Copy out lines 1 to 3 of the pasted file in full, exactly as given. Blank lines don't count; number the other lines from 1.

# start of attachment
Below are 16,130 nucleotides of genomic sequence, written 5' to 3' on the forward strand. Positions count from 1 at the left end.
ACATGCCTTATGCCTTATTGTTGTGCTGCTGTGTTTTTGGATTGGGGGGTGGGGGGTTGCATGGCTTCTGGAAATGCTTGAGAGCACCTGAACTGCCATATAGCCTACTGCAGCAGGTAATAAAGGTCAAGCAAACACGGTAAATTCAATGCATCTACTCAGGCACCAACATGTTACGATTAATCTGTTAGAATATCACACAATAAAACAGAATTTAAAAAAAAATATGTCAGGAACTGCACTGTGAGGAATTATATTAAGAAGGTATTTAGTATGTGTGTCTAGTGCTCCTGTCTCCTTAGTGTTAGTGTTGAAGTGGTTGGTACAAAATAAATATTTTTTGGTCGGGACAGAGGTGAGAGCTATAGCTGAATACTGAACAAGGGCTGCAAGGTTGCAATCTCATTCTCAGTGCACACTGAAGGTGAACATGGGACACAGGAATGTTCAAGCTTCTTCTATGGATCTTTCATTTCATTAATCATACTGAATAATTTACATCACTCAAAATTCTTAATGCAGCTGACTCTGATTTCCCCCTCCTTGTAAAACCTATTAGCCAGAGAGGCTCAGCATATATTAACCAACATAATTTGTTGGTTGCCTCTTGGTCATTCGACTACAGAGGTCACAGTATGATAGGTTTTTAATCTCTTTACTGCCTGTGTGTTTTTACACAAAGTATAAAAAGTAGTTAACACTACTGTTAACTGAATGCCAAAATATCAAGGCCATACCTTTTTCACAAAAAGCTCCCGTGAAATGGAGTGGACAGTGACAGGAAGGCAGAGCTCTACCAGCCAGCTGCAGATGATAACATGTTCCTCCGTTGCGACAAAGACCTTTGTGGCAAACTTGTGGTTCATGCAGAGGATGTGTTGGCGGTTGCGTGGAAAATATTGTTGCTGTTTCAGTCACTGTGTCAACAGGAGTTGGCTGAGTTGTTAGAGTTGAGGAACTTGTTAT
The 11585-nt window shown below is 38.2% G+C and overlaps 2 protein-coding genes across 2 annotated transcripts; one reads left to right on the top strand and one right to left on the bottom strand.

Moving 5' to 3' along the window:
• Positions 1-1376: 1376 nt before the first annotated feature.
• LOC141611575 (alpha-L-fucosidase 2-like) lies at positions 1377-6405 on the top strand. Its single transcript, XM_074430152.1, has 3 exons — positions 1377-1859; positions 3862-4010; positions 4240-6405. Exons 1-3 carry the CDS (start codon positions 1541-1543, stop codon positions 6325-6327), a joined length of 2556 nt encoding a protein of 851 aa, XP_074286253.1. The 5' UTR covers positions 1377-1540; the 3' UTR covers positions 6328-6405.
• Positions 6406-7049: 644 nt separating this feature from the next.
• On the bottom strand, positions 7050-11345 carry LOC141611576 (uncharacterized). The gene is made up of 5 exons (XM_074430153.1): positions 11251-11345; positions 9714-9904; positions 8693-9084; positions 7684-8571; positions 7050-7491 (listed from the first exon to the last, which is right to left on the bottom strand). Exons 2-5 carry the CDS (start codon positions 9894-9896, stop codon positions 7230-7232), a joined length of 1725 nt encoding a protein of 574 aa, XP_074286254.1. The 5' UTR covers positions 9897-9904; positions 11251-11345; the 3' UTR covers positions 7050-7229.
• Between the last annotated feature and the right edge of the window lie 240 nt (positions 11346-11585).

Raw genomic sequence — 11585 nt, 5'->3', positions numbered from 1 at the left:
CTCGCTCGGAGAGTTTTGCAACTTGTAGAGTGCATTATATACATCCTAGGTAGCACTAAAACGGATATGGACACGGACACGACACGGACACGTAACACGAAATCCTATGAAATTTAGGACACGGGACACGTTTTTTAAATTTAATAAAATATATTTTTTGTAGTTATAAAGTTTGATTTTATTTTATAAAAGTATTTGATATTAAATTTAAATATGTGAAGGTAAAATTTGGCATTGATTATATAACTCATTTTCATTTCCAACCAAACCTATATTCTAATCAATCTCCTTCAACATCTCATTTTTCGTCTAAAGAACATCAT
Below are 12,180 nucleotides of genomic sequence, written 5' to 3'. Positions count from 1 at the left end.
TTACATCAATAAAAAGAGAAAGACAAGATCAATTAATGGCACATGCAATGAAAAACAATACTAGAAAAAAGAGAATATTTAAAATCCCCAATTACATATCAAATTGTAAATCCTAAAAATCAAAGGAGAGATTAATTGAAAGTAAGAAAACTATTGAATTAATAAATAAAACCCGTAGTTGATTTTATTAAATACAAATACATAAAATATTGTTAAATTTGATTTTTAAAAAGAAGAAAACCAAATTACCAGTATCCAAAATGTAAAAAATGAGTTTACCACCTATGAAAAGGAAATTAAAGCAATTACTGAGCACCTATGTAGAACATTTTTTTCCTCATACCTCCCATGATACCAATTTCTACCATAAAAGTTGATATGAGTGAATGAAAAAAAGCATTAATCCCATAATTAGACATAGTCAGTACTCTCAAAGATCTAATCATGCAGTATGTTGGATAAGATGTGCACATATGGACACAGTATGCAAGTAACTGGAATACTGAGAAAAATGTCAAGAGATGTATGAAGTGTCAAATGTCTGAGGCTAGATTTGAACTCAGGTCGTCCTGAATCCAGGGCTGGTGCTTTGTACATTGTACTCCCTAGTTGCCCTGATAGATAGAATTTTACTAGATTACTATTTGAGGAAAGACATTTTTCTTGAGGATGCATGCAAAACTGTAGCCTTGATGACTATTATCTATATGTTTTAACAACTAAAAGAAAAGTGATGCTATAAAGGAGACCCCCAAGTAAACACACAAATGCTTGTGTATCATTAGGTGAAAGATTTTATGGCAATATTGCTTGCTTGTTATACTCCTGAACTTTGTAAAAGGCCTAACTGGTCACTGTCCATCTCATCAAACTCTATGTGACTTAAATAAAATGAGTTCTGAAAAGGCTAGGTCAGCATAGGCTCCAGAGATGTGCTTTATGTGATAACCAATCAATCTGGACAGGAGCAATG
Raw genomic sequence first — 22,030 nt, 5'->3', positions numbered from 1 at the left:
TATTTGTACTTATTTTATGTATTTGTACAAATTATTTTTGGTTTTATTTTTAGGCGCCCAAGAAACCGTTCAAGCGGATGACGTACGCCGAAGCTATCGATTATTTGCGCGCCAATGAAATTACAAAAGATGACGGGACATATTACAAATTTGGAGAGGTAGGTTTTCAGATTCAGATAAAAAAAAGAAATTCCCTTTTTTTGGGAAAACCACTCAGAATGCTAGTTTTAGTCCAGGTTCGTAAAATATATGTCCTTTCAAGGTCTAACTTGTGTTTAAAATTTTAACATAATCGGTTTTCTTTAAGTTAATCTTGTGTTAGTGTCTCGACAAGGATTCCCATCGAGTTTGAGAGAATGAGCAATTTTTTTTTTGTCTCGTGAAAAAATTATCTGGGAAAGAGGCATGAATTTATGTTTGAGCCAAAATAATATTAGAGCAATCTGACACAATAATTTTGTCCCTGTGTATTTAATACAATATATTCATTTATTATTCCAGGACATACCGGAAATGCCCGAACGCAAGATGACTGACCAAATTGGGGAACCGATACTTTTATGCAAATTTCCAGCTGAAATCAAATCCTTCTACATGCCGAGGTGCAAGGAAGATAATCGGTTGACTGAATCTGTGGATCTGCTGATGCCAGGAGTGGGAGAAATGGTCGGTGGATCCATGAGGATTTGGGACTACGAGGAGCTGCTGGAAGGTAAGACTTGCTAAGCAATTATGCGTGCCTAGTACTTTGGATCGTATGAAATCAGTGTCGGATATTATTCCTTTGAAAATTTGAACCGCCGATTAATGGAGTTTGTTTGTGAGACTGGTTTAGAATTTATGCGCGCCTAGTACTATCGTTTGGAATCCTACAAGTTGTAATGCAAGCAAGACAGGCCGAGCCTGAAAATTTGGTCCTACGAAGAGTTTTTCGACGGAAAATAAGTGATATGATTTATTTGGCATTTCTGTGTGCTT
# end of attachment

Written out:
Below are 16,130 nucleotides of genomic sequence, written 5' to 3' on the forward strand. Positions count from 1 at the left end.
ACATGCCTTATGCCTTATTGTTGTGCTGCTGTGTTTTTGGATTGGGGGGTGGGGGGTTGCATGGCTTCTGGAAATGCTTGAGAGCACCTGAACTGCCATATAGCCTACTGCAGCAGGTAATAAAGGTCAAGCAAACACGGTAAATTCAATGCATCTACTCAGGCACCAACATGTTACGATTAATCTGTTAGAATATCACACAATAAAACAGAATTTAAAAAAAAATATGTCAGGAACTGCACTGTGAGGAATTATATTAAGAAGGTATTTAGTATGTGTGTCTAGTGCTCCTGTCTCCTTAGTGTTAGTGTTGAAGTGGTTGGTACAAAATAAATATTTTTTGGTCGGGACAGAGGTGAGAGCTATAGCTGAATACTGAACAAGGGCTGCAAGGTTGCAATCTCATTCTCAGTGCACACTGAAGGTGAACATGGGACACAGGAATGTTCAAGCTTCTTCTATGGATCTTTCATTTCATTAATCATACTGAATAATTTACATCACTCAAAATTCTTAATGCAGCTGACTCTGATTTCCCCCTCCTTGTAAAACCTATTAGCCAGAGAGGCTCAGCATATATTAACCAACATAATTTGTTGGTTGCCTCTTGGTCATTCGACTACAGAGGTCACAGTATGATAGGTTTTTAATCTCTTTACTGCCTGTGTGTTTTTACACAAAGTATAAAAAGTAGTTAACACTACTGTTAACTGAATGCCAAAATATCAAGGCCATACCTTTTTCACAAAAAGCTCCCGTGAAATGGAGTGGACAGTGACAGGAAGGCAGAGCTCTACCAGCCAGCTGCAGATGATAACATGTTCCTCCGTTGCGACAAAGACCTTTGTGGCAAACTTGTGGTTCATGCAGAGGATGTGTTGGCGGTTGCGTGGAAAATATTGTTGCTGTTTCAGTCACTGTGTCAACAGGAGTTGGCTGAGTTGTTAGAGTTGAGGAACTTGTTAT
The 11585-nt window shown below is 38.2% G+C and overlaps 2 protein-coding genes across 2 annotated transcripts; one reads left to right on the top strand and one right to left on the bottom strand.